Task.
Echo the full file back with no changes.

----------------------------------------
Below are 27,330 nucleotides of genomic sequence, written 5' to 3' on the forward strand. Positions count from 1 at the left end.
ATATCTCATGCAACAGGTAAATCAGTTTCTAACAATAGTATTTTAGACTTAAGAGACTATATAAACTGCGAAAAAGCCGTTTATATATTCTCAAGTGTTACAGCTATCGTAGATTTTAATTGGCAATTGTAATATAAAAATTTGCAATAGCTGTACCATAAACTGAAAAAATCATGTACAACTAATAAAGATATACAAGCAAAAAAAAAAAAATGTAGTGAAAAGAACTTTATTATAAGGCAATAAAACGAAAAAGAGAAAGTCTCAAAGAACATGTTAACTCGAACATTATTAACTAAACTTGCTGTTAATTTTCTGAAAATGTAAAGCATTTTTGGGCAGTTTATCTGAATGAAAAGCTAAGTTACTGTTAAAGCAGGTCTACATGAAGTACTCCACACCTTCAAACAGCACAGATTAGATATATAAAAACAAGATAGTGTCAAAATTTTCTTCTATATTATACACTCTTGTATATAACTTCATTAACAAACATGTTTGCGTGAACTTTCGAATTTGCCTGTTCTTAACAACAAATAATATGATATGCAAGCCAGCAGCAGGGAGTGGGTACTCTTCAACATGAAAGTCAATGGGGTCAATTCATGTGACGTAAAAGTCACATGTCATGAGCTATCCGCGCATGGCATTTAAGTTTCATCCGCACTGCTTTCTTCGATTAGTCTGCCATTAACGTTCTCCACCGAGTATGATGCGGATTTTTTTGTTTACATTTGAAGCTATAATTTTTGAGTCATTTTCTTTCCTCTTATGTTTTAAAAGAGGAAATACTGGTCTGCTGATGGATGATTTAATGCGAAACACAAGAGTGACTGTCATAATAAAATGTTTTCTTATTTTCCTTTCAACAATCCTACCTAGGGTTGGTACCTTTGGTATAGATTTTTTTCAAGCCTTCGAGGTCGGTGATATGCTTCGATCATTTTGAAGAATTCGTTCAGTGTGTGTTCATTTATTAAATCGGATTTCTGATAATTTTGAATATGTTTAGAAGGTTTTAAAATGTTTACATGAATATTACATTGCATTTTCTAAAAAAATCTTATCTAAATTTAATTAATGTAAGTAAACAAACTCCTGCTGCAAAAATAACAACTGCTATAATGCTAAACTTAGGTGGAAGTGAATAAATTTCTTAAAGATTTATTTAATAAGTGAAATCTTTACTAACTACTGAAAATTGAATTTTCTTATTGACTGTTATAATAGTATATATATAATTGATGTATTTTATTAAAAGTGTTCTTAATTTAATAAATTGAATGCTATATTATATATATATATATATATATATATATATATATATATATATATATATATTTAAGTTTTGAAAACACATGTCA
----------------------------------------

Below are 27,330 nucleotides of genomic sequence, written 5' to 3' on the forward strand. Positions count from 1 at the left end.
ATATCTCATGCAACAGGTAAATCAGTTTCTAACAATAGTATTTTAGACTTAAGAGACTATATAAACTGCGAAAAAGCCGTTTATATATTCTCAAGTGTTACAGCTATCGTAGATTTTAATTGGCAATTGTAATATAAAAATTTGCAATAGCTGTACCATAAACTGAAAAAATCATGTACAACTAATAAAGATATACAAGCAAAAAAAAAAAAATGTAGTGAAAAGAACTTTATTATAAGGCAATAAAACGAAAAAGAGAAAGTCTCAAAGAACATGTTAACTCGAACATTATTAACTAAACTTGCTGTTAATTTTCTGAAAATGTAAAGCATTTTTGGGCAGTTTATCTGAATGAAAAGCTAAGTTACTGTTAAAGCAGGTCTACATGAAGTACTCCACACCTTCAAACAGCACAGATTAGATATATAAAAACAAGATAGTGTCAAAATTTTCTTCTATATTATACACTCTTGTATATAACTTCATTAACAAACATGTTTGCGTGAACTTTCGAATTTGCCTGTTCTTAACAACAAATAATATGATATGCAAGCCAGCAGCAGGGAGTGGGTACTCTTCAACATGAAAGTCAATGGGGTCAATTCATGTGACGTAAAAGTCACATGTCATGAGCTATCCGCGCATGGCATTTAAGTTTCATCCGCACTGCTTTCTTCGATTAGTCTGCCATTAACGTTCTCCACCGAGTATGATGCGGATTTTTTTGTTTACATTTGAAGCTATAATTTTTGAGTCATTTTCTTTCCTCTTATGTTTTAAAAGAGGAAATACTGGTCTGCTGATGGATGATTTAATGCGAAACACAAGAGTGACTGTCATAATAAAATGTTTTCTTATTTTCCTTTCAACAATCCTACCTAGGGTTGGTACCTTTGGTATAGATTTTTTTCAAGCCTTCGAGGTCGGTGATATGCTTCGATCATTTTGAAGAATTCGTTCAGTGTGTGTTCATTTATTAAATCGGATTTCTGATAATTTTGAATATGTTTAGAAGGTTTTAAAATGTTTACATGAATATTACATTGCATTTTCTAAAAAAATCTTATCTAAATTTAATTAATGTAAGTAAACAAACTCCTGCTGCAAAAATAACAACTGCTATAATGCTAAACTTAGGTGGAAGTGAATAAATTTCTTAAAGATTTATTTAATAAGTGAAATCTTTACTAACTACTGAAAATTGAATTTTCTTATTGACTGTTATAATAGTATATATATAATTGATGTATTTTATTAAAAGTGTTCTTAATTTAATAAATTGAATGCTATATTATATATATATATATATATATATATATATATATATATATATATATATATTTAAGTTTTGAAAACACATGTCA